INTERVIEW | UN employee in Rafah: “I have never seen such grief anywhere”

ИНТЕРВЬЮ | Сотрудница ООН в Рафахе: «Такого горя я не видела нигде»

Olga Cherevko is a communications specialist at the UN Office for the Coordination of Humanitarian Affairs. INTERVIEW | UN employee in Rafah: “I have never seen such grief anywhere” Peace and Security

Gaza’s southernmost city, Rafah, has dominated the news coming out of the war-torn enclave in recent weeks. Despite constant shelling and the proximity of ground battles, UN humanitarian aid workers continue to work in Rafah. Among them is Olga Cherevko, communications specialist at the Office for the Coordination of Humanitarian Affairs (OCHA). In an interview with Nargis Shekinskaya from the UN News Service, Olga spoke about what is happening now in Rafah.   

Olga Cherevko: I have been working for the UN for twenty years, but even when I did not work in the Organization, I often visited the so-called hot spots , and I have never seen such suffering, such grief anywhere. I was here in 2014, and I remember then we thought that that war was the worst thing that happened, and that the mark would remain unforgettable. No one could have imagined that ten years later it would be so terrible and how much more grief [the new war] would bring.

I worked in Afghanistan, Liberia, Syria, Iraq, Yemen… Everything in Gaza was destroyed. Every time I go into the city, I’m just shocked. I don’t recognize the area where I lived ten years ago at all. Bombings continue every day, planes fly, and all this has become so familiar to people here that it is also shocking. You hear children laughing and playing outside the window, and at the same time bombs are falling and black smoke from explosions rises.

ИНТЕРВЬЮ | Сотрудница ООН в Рафахе: «Такого горя я не видела нигде»

A huge number of people endlessly move from one place to another because they are sent evacuation orders. Right now, almost half of our population has moved from Rafah in two weeks. More than 800 thousand people moved to Khan Yunis.

People live in appalling conditions, there are tents everywhere because buildings are destroyed. Tents are most often made from sheets or plastic bags. There are no toilets, no water, it’s very hot now, so access to water is very important… 

NS: Are you not afraid? ? 

OR: You know, I’ve even gotten used to it, because I’ve been working in this environment for so many years. We must not forget that we are here – as humanitarian workers, as UN employees – we are the most protected people. If you look at the settlements that you can see from the window, you immediately understand that they are much less protected than we are. Nevertheless, something constantly happens to us, convoys come under fire, attacks, and so on. Of course, working is dangerous. But I’m still much more protected than an ordinary person here, unfortunately.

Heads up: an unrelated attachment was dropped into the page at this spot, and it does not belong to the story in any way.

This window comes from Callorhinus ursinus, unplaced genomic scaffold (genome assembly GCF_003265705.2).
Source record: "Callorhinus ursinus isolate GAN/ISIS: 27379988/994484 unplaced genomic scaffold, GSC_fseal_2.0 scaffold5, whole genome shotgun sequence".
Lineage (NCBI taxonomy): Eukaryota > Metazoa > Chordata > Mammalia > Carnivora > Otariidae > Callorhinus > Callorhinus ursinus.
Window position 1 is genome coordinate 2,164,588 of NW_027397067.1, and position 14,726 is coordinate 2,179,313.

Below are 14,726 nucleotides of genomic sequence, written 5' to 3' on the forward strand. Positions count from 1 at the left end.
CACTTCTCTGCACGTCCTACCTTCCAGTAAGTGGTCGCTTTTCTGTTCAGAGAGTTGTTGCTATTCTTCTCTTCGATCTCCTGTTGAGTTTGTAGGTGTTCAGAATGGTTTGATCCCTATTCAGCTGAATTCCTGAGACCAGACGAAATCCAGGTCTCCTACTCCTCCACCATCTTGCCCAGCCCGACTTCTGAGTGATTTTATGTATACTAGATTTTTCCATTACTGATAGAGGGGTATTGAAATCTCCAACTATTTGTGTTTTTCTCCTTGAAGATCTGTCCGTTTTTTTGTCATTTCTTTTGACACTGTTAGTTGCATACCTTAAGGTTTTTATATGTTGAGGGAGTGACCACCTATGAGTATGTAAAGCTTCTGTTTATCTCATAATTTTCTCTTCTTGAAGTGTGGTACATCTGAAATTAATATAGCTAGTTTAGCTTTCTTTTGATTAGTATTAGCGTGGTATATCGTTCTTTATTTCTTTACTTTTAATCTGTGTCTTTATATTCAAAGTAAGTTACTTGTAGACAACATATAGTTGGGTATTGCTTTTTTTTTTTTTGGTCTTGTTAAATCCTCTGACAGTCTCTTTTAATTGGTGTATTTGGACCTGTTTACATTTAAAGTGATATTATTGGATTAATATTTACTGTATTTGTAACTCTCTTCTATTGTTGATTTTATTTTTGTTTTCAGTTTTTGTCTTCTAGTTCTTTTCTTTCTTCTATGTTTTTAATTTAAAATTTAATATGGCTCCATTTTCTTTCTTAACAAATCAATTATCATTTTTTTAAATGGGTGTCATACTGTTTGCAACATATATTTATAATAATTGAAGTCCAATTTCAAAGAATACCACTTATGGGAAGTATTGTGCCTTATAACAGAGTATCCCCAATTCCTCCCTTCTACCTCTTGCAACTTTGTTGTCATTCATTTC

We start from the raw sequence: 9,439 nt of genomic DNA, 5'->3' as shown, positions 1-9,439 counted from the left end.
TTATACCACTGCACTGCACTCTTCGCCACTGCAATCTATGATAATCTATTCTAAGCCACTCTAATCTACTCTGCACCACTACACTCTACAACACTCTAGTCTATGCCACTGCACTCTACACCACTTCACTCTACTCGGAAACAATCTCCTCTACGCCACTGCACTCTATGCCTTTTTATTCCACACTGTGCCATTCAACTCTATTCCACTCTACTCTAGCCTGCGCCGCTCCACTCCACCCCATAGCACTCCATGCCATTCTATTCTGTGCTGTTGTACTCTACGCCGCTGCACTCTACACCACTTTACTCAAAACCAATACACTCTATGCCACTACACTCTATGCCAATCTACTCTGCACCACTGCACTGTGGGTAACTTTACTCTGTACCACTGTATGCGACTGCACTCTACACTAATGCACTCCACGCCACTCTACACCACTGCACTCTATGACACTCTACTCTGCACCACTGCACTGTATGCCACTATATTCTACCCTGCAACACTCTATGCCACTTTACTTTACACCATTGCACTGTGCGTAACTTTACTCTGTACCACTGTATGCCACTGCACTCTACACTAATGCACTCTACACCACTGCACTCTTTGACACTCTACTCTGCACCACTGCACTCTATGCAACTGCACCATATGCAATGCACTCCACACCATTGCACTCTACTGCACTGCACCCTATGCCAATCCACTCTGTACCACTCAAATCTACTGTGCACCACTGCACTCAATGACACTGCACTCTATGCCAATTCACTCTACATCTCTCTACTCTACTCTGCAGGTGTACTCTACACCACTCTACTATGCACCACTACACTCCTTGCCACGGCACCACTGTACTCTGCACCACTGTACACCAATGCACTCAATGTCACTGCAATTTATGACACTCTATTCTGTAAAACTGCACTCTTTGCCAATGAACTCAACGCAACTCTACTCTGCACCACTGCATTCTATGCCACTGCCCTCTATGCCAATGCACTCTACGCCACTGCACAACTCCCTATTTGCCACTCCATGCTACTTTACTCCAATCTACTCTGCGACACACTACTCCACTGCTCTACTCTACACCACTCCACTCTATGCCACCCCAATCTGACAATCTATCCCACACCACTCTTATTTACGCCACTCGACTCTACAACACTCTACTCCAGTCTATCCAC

ИНТЕРВЬЮ | Сотрудница ООН в Рафахе: «Такого горя я не видела нигде»


NS: You communicate with the local population? 

RV: Yes, of course. Every day.

NS: In what language? In Arabic? 

OR: I speak some Arabic. But many people here speak English, even Russian and Ukrainian, because at one time many local doctors studied either in Ukraine or in Russia. Therefore, there is no problem finding a common language.

I communicate with people who have already moved five, six, seven, eight times in these seven months. I hear stories from them that are very difficult to describe. The trace that will remain after this war will, of course, last for decades. Several generations will remember this.

NS: Can you share a story that stuck in your soul? 

VR: I spoke with one person who was evacuated for medical reasons. He says: “I lost everything. I lost my home, I lost a lot of relatives, I lost my neighbors.” His two-year-old granddaughter died, his brother died, and he was separated from his family. I asked him what he hoped for? He said: “I hope that somehow we will survive.”

One girl looked at me for a very long time , and then came up and said: “Sorry, you look a lot like my best friend, who was recently killed.” She’s a doctor, this girl. She now works in centers where they help people after bombings and other incidents. Despite everything she’s been through, she still gets up every morning to go to work, she looks death in the face and continues to help others.

NS: I look at you now and see that when you talk about these people, you can hardly hold back your tears. How do you yourself cope with this emotional load?

OC: We manage somehow, because we have a very good team. Many of us have known each other for a long time, we work well together. Half of the people who work on our team are from Gaza themselves. They themselves suffered. Their families suffered. We talk a lot, exchange experiences and impressions. 

The most important thing here now is that the war stops and that we can receive humanitarian aid. There is a huge need here and a lot of people who need to be helped.  

Read also:

810 thousand people have already left Rafah


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